Removing Propane Tanks - Page 4 - Fiberglass RV


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Old 11-23-2018, 12:23 PM   #43
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Originally Posted by Donna D. View Post
I don't care if people own trailers with propane or not. Both of mine do. I took a 10,000 mile trip this summer. Some days were 8 hour driving days. I was glad I could run my refrigerator on propane, especially those long days. When you're traveling and it's 95+ degrees F, it's nice to arrive at a campsite with 'safe food' and a cold one waiting to be open. I did take a cooler. It was nice to not need to hunt down ice. Seven of the 51 nights were at zero hookup sites. One of the best was a stay at Craters of the Moon.


If all your camping is going to be at hookup sites, you probably don't need it. I'm glad I'm not restricted to only that...


Weíve found itís quite the opposite, the sites with the amenities are always by the lake shore, riverbanks, or scenic mountainside, beautiful valleys , next to the bathrooms/showers, at the state parks, COEs, or National parks. The amenities sites also have been more spacious, have fire rings, benches, BBQ pits and are level. The boondocking sites in these parks are usually down some dirt road without fire rings, BBQ pits, surrounded by brush and trees. The parking areas are usually dirt and intended for tents They are usually not level too. Itís worth the extra $10 for not only amenities, but better sites. We didnít buy a $20,000 trailer to skimp on the extra $10. Then we wouldíve stayed in our tent!
We donít find it restricting in any way to use hookups. We park then go to the places we want to visit. If itís a park weíll hike a few miles, take pictures, fish, and enjoy!
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Old 11-23-2018, 02:07 PM   #44
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my biggest off grid use is at music festivals and star parties where there simply *aren't* any hookups.

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Old 11-23-2018, 04:53 PM   #45
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Name: bill
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Originally Posted by MarkyVasquez View Post
We’ve found it’s quite the opposite, the sites with the amenities are always by the lake shore, riverbanks, or scenic mountainside, beautiful valleys , next to the bathrooms/showers, at the state parks, COEs, or National parks. The amenities sites also have been more spacious, have fire rings, benches, BBQ pits and are level. The boondocking sites in these parks are usually down some dirt road without fire rings, BBQ pits, surrounded by brush and trees. The parking areas are usually dirt and intended for tents They are usually not level too. It’s worth the extra $10 for not only amenities, but better sites. We didn’t buy a $20,000 trailer to skimp on the extra $10. Then we would’ve stayed in our tent!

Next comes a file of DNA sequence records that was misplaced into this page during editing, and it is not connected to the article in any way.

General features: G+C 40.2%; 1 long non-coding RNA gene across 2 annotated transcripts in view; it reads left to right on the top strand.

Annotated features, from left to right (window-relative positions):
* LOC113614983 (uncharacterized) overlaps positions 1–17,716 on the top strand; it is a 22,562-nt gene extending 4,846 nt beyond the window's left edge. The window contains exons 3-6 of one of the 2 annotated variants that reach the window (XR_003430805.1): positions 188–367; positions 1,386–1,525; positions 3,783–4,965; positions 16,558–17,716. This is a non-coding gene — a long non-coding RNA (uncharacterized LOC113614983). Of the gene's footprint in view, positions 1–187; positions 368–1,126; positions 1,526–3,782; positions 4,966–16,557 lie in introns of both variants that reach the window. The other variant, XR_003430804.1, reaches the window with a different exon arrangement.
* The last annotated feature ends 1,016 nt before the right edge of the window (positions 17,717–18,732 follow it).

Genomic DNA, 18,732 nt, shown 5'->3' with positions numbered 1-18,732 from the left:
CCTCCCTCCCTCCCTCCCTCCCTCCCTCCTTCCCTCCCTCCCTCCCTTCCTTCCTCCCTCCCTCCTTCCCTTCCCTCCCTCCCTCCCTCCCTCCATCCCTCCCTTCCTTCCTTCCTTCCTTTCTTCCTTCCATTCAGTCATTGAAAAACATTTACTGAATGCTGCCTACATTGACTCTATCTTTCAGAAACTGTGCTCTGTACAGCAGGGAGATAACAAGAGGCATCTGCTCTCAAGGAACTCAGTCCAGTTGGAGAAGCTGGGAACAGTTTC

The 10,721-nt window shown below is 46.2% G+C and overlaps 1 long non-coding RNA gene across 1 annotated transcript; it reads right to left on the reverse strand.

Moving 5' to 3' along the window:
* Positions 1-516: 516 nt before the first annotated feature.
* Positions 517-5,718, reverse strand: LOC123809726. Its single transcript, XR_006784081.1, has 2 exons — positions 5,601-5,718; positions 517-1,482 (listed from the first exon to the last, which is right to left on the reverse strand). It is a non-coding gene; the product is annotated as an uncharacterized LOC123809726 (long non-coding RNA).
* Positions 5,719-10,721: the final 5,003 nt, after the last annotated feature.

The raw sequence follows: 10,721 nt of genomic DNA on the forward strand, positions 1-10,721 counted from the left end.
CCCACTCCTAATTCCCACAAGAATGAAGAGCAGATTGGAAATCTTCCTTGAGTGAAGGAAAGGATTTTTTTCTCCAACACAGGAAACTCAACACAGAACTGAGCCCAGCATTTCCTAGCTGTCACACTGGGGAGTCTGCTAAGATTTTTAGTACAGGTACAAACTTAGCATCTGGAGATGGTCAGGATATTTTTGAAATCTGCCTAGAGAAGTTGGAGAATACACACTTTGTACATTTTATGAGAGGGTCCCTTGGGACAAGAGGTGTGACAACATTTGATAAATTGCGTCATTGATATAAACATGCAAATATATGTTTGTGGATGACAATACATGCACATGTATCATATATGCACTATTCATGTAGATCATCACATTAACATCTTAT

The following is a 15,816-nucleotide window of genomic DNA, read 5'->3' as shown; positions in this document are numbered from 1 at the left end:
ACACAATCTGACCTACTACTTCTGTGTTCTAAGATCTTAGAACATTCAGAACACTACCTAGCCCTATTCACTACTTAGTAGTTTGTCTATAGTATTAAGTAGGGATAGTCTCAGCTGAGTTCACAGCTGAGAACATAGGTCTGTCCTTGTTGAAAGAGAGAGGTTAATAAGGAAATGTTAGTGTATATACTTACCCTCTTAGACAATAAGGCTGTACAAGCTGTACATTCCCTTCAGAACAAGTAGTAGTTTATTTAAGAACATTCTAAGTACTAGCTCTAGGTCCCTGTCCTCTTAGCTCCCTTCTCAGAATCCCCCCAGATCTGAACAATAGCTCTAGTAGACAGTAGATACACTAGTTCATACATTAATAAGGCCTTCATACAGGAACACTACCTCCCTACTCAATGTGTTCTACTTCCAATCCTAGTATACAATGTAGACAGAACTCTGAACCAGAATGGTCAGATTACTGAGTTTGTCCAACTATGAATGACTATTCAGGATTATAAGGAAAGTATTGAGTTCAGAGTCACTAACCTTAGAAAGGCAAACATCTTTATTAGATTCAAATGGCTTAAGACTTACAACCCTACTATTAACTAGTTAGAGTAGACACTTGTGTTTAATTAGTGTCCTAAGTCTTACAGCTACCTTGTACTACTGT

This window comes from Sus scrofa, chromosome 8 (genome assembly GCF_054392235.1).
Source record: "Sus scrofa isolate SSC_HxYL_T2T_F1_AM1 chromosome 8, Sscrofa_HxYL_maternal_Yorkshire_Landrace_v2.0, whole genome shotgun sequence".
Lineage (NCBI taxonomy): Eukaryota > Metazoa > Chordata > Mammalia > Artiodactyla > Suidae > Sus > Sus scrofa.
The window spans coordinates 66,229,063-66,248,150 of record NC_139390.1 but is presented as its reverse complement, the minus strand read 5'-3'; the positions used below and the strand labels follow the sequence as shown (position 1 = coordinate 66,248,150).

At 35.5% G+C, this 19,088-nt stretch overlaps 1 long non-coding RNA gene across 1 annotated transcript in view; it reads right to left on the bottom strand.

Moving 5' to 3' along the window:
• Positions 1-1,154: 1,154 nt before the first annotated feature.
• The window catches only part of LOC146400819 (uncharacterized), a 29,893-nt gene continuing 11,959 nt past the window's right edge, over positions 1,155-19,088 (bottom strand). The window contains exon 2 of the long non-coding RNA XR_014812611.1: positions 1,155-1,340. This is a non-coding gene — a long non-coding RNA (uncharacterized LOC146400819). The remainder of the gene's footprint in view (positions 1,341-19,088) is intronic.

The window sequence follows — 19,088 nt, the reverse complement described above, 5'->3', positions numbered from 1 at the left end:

We don’t find it restricting in any way to use hookups. We park then go to the places we want to visit. If it’s a park we’ll hike a few miles, take pictures, fish, and enjoy!
And just the opposite here. Many of the National Parks, State Parks, COE, Provincial Parks (Canadian version of a state park) I have stayed at in the last few years had no hookups. And where hookups existed, sites were jammed close together. The logistics of running power and utilities resulted in smaller sites, closer together.

Fishing Bridge Campground at Yellowstone, the only C/G inside the park with hookups:

flying bridge by wrk101, on Flickr


Grant C/G where we stayed inside the NP (Scamp is not ours):

grant-village-campground by wrk101, on Flickr


As far as scenic mountains, we live 15 miles from the Blue Ridge Parkway. While the NP has 10 separate campgrounds on the Blue Ridge Parkway, none have hookups: "Each campground has restrooms with cold running water and flush toilets. Each individual campsite has a fire grate and picnic table. There are no showers or electrical or water hookups in the park."
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